What makes this story so important today is that most people forget the sacrifice made by the Australian Silver medalist Peter Norman… “The White Guy”. He wasn’t just a bystander of what Tommie Smith and John Carlos did but an equal participant. It has long been a mystery that Peter Norman actually went along with the stand Tommie and John made and did so knowing that this would put his life at risk. Australia had it’s own racial issues with the “White Australia Policy” in full swing, Aboriginals unable to vote and the typical “us and them” mentality. Why then did a white Australian stand up for Black America in such a strong way. For the first time ever, SALUTE brings together Tommie Smith, John Carlos and the late Peter Norman to find out what really happened and not what people “think happened”.

Salute the movie started out as a research film for Peter Norman’s nephew Matt Norman. Matt was writing the screenplay for a big budget feature called “1968″ and wanted to get the story straight. Over a period of several years Matt documented every possible opportunity to really find the truth of what happened in Mexico City that October night. What Matt found wasn’t what he expected. The history books tell something different, the history writers forgot to actually ask those involved...This story doesn’t end well but yet it still ends on a positive. It shows how three men from across the oceans built a friendship that lasted a lifetime. It shows what three courageous men did to sacrifice their rightful place as athletes for a greater cause. Most of all, it shows there were three men on the dais that day not just two. Two black and one white. It shows that History needs to rethink the power of this image once again.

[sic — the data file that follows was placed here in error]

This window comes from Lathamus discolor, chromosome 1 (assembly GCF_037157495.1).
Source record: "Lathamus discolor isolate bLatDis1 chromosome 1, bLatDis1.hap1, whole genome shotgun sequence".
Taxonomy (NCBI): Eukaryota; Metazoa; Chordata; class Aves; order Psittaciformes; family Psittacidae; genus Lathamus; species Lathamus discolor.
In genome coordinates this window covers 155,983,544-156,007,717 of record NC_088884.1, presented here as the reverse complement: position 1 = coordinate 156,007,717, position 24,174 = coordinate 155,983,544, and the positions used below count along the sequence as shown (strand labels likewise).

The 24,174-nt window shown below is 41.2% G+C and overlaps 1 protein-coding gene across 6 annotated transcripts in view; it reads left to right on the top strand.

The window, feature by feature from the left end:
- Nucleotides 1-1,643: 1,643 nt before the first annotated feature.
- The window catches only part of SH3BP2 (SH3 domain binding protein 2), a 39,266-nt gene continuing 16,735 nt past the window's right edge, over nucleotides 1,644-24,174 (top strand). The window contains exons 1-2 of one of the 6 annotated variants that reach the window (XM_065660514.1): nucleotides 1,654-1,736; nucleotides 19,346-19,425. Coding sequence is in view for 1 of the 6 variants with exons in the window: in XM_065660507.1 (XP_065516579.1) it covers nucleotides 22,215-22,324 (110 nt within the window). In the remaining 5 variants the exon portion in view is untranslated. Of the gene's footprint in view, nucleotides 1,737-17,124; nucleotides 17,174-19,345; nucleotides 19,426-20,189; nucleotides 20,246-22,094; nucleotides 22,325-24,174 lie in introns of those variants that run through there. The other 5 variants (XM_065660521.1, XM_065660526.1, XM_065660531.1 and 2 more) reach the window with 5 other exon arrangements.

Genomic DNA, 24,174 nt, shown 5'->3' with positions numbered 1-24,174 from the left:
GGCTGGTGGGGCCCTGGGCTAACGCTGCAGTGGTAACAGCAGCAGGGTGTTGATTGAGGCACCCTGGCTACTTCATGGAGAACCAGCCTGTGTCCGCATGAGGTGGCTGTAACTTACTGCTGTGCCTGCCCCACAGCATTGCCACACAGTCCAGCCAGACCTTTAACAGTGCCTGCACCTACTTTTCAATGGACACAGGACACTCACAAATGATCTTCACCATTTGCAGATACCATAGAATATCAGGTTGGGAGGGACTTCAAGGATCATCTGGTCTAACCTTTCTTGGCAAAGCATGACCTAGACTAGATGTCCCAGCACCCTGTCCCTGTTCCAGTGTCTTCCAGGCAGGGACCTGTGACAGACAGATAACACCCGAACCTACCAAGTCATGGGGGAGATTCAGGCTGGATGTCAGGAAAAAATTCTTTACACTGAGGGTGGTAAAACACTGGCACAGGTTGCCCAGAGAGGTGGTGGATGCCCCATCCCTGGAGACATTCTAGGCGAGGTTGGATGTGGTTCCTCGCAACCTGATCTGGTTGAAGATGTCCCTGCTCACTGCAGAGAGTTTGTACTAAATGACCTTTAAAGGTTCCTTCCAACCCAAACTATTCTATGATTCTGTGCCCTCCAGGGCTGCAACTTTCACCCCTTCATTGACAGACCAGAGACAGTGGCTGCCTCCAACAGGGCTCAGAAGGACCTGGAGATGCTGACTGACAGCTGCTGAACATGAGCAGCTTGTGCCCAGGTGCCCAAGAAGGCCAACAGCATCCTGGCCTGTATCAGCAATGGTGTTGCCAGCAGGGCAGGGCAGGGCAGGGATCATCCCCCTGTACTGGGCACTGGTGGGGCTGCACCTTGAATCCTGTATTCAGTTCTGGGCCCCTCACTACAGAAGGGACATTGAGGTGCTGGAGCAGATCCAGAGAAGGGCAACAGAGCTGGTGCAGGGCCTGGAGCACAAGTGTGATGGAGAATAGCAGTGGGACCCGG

Many years would pass, and Smith, Carlos, and Norman would face many travails and punishments for that one act.

It was nearly 40 years later when San Jose State University would honor their two alumni.

In 2005, San Jose State University honored former students Smith and Carlos with a 22-foot high statue of their protest, created by artist Rigo 23. A student, Erik Grotz, initiated the project: "One of my professors was talking about unsung heroes and he mentioned Tommie Smith and John Carlos. He said these men had done a courageous thing to advance civil rights, and, yet, they had never been honored by their own school." In January 2007, History San Jose opened a new exhibit called Speed City: From Civil Rights to Black Power, covering the San Jose State athletic program "from which many student athletes became globally recognized figures as the Civil Rights and Black Power movements reshaped American society."
Tommie Smith, John Carlos and Peter Norman attended the ceremony. Norman died a year later, and Smith and Carlos flew to Australia to honor him, and bear his casket on their shoulders.